Afterword by the column editors: Mental health treatment of persons with serious and persistent mental disorders will undoubtedly undergo major changes in the 21st century, and including families will be essential in providing comprehensive and effective care. Professionals' increasing commitment to involving families attests to the continuing shift by practitioners away from the anachronistic tendency of blaming and neglecting families toward viewing caregivers as potentially competent, supportive collaborators. When providers dedicate their time and expertise to educating caregivers, significant benefits ensue for clients, families, and practitioners.
One barrier to engaging caregivers in the treatment process is the dearth of relevant, effective, and easy-to-use educational materials. To overcome this obstacle, more than 130 copies of SAFE manuals have been distributed to VA networks across the country, facilitating the adoption of the program. In addition, the University of Oklahoma Information Technology Group created a Web site (http://w3.ouhsc.edu/safeprogram) that contains the entire manual. The site includes detailed outlines of the 14 sessions, specific publicity strategies for attracting family attendance, and a literature review attesting to the positive impact of educating families. The Web site has been available since December 2000 and has received more than 8,000 hits from 40 U.S. states and 30 countries.
Although some practitioners might consider family psychoeducation in VA facilities as having limited appeal because of the alienation or separation of many veterans from their families, a more optimistic appraisal of the cost-effectiveness of psychoeducation would develop if practitioners and clinical managers grasped the full potential of this approach. Psychoeducation can be offered to a wider audience, including clients themselves, professional and paraprofessional staff who work in VA facilities, and operators and staff from community residential programs where many veterans with mental illness live. Furthermore, the practical and attractive format and curriculum of Dr. Sherman's program can be an effective vehicle for reaching out to many family members for whom more conventional efforts have failed.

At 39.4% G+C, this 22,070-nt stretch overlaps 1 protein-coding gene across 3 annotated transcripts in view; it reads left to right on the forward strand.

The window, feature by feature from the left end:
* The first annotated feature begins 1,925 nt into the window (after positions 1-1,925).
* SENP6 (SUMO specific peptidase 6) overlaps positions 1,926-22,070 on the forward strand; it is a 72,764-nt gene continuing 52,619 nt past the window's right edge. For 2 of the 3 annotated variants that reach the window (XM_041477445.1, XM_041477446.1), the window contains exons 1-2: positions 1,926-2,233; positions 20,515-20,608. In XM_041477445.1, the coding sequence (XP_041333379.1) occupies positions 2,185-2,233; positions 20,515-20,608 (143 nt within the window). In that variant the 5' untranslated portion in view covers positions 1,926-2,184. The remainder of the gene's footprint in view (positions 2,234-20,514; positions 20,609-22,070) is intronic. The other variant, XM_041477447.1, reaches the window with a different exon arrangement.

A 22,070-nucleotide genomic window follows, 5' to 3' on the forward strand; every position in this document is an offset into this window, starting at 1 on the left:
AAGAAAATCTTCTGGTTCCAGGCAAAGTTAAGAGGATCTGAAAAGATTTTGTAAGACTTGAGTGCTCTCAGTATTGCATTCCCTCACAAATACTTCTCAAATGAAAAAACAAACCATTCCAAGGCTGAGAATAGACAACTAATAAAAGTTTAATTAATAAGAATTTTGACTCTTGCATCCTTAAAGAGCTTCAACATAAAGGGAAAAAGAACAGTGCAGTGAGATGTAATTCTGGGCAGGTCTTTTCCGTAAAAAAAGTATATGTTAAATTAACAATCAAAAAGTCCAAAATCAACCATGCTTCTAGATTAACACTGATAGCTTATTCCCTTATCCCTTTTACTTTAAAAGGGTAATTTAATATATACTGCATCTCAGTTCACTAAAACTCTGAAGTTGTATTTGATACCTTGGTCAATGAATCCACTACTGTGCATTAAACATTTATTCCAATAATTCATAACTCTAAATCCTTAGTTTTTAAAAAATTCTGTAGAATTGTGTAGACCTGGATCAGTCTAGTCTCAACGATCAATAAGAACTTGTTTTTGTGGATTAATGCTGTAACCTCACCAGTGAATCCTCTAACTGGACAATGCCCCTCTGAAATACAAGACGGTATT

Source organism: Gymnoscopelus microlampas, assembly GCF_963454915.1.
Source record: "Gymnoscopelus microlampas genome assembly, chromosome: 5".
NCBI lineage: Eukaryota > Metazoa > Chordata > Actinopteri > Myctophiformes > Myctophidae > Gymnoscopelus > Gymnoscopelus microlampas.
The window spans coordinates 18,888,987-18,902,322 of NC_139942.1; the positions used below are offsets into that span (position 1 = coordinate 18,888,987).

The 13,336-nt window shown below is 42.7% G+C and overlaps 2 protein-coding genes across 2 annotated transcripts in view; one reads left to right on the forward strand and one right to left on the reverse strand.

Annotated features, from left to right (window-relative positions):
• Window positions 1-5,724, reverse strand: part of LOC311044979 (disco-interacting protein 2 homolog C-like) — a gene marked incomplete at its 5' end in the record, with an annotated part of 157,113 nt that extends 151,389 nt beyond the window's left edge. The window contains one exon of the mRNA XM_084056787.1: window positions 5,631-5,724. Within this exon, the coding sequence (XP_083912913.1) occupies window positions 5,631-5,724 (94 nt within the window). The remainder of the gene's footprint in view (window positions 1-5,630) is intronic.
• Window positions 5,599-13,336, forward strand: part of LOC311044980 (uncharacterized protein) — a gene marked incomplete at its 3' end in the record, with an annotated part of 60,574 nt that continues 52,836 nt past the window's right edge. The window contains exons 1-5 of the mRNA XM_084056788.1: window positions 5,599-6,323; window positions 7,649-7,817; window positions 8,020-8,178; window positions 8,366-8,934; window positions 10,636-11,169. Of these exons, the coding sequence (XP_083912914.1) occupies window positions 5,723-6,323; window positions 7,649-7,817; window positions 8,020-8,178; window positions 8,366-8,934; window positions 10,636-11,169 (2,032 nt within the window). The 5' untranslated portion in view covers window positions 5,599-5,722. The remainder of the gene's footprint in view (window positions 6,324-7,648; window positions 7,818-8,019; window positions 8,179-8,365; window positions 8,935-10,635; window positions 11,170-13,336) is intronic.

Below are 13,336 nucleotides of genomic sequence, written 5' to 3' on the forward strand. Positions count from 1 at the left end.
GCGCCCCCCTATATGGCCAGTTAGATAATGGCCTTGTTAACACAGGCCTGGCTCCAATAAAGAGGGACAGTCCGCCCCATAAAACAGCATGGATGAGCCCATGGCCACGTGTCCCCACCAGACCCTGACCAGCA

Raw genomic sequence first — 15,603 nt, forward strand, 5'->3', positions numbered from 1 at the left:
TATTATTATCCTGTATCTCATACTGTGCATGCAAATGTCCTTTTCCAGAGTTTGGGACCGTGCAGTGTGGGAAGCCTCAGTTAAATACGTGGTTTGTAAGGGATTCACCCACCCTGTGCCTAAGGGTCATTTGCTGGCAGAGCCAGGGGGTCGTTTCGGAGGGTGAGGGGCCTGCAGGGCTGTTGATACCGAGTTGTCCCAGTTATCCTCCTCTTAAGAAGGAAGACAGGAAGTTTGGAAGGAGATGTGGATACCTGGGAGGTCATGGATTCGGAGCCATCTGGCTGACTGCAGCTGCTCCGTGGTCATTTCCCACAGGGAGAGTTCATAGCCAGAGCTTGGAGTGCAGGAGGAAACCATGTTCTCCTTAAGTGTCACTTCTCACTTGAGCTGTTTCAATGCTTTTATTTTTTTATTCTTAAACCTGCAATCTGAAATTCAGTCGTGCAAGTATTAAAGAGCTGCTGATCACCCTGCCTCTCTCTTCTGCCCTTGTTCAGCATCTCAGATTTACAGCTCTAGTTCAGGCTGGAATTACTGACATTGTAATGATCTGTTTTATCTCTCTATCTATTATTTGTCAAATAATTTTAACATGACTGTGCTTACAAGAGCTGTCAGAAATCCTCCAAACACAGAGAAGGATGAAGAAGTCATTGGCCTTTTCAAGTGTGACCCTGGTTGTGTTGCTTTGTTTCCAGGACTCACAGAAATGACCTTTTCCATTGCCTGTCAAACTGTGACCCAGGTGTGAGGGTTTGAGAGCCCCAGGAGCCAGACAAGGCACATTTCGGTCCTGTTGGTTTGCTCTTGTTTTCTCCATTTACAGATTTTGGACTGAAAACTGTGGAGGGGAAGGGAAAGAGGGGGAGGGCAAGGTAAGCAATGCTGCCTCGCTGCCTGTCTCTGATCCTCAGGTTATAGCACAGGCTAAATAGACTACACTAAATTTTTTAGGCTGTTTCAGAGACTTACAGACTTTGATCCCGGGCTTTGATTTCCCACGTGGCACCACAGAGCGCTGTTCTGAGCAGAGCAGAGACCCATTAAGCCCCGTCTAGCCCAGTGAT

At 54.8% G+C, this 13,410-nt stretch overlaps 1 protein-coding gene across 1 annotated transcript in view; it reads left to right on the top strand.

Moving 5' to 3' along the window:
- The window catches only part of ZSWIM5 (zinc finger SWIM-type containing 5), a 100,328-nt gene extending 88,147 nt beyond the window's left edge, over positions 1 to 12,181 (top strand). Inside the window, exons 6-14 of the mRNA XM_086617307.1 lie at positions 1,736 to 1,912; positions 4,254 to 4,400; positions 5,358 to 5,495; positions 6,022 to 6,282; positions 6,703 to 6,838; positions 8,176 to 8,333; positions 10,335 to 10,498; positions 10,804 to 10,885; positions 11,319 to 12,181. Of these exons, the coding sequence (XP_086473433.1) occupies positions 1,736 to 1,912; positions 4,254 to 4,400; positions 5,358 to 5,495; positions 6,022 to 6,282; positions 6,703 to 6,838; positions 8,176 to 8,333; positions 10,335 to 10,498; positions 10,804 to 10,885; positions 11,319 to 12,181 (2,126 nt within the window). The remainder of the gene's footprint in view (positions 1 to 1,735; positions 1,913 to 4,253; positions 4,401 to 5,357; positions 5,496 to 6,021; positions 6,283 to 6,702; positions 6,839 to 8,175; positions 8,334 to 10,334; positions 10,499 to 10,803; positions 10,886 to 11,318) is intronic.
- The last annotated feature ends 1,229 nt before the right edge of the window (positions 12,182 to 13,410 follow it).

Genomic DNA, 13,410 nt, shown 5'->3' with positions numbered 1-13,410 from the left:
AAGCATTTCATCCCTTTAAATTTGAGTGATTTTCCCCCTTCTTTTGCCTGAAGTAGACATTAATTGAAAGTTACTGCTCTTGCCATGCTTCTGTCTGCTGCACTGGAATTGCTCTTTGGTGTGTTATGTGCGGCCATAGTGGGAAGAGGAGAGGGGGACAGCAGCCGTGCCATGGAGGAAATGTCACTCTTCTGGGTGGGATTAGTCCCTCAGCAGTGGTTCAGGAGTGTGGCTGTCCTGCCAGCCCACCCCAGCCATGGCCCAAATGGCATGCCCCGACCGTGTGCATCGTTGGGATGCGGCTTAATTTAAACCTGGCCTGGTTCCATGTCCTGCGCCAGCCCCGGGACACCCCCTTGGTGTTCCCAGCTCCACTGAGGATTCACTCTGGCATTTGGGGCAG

Dr. Sherman is director of the family mental health program at the Oklahoma City Veterans Affairs Medical Center and is also affiliated with the South Central Mental Illness Research, Education, and Clinical Center (MIRECC) and the department of psychiatry and behavioral sciences at the University of Oklahoma Medical Center. Send correspondence to her at 921 Northeast 13th Street (116A), Oklahoma City, Oklahoma 73104-5028 (e-mail, firstname.lastname@example.org). Robert Paul Liberman, M.D., and Alex Kopelowicz, M.D., are editors of this column.